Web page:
Oh look, a study found that CFOs are trying to retain their top employees with raises and promotions:
Sixty-three per cent say they are promoting top performers, and 52% say they are increasing salaries. The other strategies, in order of selection by more than 2,200 CFOs in the US survey: increasing investment in professional development or training (50%), enhancing employee benefits (48%), and reinstating or increasing bonuses (32%).
Good news, CFOs — according to a recent Harvard Business Review post, this is precisely the right strategy, as employees value competitive compensation higher than anything else:
The most important contributor to job satisfaction for all employees was base pay, followed by bonus pay. High performers cared significantly more about both of these factors than average or low performers. Tenure-based or compensation strategies with little differentiation between high and low performers are likely to alienate your high performers the most. The difference between a 2% raise and a 6% raise, as is common in many compensation strategies, is not significant enough to keep high performers who have more options in the marketplace.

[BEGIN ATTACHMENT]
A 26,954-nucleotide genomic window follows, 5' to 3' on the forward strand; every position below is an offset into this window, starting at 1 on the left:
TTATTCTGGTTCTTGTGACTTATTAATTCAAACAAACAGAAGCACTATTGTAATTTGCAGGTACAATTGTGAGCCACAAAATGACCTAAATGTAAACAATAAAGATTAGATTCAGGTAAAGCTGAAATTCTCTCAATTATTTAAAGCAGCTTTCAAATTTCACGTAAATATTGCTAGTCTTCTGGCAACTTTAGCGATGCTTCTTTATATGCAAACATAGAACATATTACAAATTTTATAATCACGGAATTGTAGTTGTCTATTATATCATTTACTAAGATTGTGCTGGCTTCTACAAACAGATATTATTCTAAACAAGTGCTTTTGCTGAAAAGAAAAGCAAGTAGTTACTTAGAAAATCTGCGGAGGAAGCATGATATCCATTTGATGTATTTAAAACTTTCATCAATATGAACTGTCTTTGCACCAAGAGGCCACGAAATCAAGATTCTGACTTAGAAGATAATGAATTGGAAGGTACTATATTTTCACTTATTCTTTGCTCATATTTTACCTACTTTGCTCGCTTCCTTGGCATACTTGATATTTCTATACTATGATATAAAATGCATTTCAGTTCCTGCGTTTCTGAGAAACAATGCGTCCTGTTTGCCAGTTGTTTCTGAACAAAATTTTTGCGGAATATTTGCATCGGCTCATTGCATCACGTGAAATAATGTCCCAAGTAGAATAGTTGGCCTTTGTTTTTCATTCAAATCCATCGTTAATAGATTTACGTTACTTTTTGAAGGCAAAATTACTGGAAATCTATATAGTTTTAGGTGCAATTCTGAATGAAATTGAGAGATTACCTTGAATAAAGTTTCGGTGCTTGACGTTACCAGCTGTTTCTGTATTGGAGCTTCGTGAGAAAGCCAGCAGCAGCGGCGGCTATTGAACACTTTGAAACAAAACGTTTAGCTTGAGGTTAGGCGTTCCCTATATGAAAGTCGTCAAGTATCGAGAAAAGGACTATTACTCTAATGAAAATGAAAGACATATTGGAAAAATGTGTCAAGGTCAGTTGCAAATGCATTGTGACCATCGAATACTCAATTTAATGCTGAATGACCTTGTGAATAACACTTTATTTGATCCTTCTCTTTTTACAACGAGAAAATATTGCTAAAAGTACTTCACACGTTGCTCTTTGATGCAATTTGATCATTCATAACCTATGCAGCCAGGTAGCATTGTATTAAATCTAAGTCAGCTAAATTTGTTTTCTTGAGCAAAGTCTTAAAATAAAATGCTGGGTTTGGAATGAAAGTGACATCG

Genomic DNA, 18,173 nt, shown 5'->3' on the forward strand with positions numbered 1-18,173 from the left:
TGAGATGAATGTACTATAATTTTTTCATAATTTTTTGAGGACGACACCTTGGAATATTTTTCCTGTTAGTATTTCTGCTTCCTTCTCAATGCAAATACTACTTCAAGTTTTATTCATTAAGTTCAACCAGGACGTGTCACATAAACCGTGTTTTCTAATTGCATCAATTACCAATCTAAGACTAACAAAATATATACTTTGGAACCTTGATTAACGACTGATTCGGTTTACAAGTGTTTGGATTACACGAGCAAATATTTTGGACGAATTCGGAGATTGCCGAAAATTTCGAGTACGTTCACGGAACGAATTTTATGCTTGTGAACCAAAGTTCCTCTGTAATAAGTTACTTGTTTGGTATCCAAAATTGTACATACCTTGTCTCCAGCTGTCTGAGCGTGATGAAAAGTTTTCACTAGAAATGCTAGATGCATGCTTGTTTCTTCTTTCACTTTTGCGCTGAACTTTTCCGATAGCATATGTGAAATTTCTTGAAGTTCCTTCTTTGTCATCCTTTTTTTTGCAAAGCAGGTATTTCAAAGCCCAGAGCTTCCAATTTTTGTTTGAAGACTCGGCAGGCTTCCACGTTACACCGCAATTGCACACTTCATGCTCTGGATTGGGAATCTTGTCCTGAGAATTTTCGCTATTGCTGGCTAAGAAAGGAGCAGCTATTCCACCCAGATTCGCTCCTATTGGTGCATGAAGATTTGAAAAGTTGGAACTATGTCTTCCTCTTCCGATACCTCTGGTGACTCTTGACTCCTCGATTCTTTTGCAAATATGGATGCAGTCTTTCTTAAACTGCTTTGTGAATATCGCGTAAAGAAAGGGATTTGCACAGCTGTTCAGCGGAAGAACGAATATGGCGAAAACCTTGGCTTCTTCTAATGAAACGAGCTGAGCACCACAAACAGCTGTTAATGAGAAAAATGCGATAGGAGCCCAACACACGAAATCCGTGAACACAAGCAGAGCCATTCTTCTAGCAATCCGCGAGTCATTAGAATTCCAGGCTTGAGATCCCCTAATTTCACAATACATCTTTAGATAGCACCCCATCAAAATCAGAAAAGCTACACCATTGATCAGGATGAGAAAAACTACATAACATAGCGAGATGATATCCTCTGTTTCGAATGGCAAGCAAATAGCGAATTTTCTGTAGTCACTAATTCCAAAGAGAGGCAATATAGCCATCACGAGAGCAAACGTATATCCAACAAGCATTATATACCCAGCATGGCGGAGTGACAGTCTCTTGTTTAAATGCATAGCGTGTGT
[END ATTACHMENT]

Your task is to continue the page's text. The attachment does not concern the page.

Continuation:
Am I weird to be surprised by this? Wait…I'll answer: Yes.
The HBR piece, published in November, also mentioned that one in five "high performers" plans to leave their job in the next six months, which is more or less now. It also states that one in four "likely to leave in the near term" and "less than half are satisfied with their jobs."
Is keeping those people as simple as tossing them an 8% raise? Or giving them a promotion they may or may not be ready for?
So who out there is willing to take a 7%-10% raise and/or a new title as a bribe from their employer? How long does that keep you there? Would any non-monetary gesture — Bring your pet! No more business casual! Four-day work weeks in the summer! — convince you stay? Discuss.